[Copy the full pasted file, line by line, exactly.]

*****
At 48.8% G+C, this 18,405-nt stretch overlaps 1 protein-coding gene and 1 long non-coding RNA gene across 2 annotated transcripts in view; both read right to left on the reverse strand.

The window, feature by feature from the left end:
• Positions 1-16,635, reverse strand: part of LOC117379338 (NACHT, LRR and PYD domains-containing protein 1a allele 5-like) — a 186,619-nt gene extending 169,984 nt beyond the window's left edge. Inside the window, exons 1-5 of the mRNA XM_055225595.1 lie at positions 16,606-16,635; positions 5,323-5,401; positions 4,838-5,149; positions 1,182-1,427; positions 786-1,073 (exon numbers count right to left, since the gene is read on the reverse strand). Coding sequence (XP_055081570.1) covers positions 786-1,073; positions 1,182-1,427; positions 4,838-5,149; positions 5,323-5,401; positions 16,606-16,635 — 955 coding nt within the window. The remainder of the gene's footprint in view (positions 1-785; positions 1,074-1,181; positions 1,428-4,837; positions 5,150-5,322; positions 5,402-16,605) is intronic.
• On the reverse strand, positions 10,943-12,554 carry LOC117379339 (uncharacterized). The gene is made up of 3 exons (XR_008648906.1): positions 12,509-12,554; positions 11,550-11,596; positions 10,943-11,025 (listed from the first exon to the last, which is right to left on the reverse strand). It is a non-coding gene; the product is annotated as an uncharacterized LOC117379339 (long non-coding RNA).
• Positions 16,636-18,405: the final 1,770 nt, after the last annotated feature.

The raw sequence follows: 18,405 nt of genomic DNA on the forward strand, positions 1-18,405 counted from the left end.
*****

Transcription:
At 48.8% G+C, this 18,405-nt stretch overlaps 1 protein-coding gene and 1 long non-coding RNA gene across 2 annotated transcripts in view; both read right to left on the reverse strand.

The window, feature by feature from the left end:
• Positions 1-16,635, reverse strand: part of LOC117379338 (NACHT, LRR and PYD domains-containing protein 1a allele 5-like) — a 186,619-nt gene extending 169,984 nt beyond the window's left edge. Inside the window, exons 1-5 of the mRNA XM_055225595.1 lie at positions 16,606-16,635; positions 5,323-5,401; positions 4,838-5,149; positions 1,182-1,427; positions 786-1,073 (exon numbers count right to left, since the gene is read on the reverse strand). Coding sequence (XP_055081570.1) covers positions 786-1,073; positions 1,182-1,427; positions 4,838-5,149; positions 5,323-5,401; positions 16,606-16,635 — 955 coding nt within the window. The remainder of the gene's footprint in view (positions 1-785; positions 1,074-1,181; positions 1,428-4,837; positions 5,150-5,322; positions 5,402-16,605) is intronic.
• On the reverse strand, positions 10,943-12,554 carry LOC117379339 (uncharacterized). The gene is made up of 3 exons (XR_008648906.1): positions 12,509-12,554; positions 11,550-11,596; positions 10,943-11,025 (listed from the first exon to the last, which is right to left on the reverse strand). It is a non-coding gene; the product is annotated as an uncharacterized LOC117379339 (long non-coding RNA).
• Positions 16,636-18,405: the final 1,770 nt, after the last annotated feature.

The raw sequence follows: 18,405 nt of genomic DNA on the forward strand, positions 1-18,405 counted from the left end.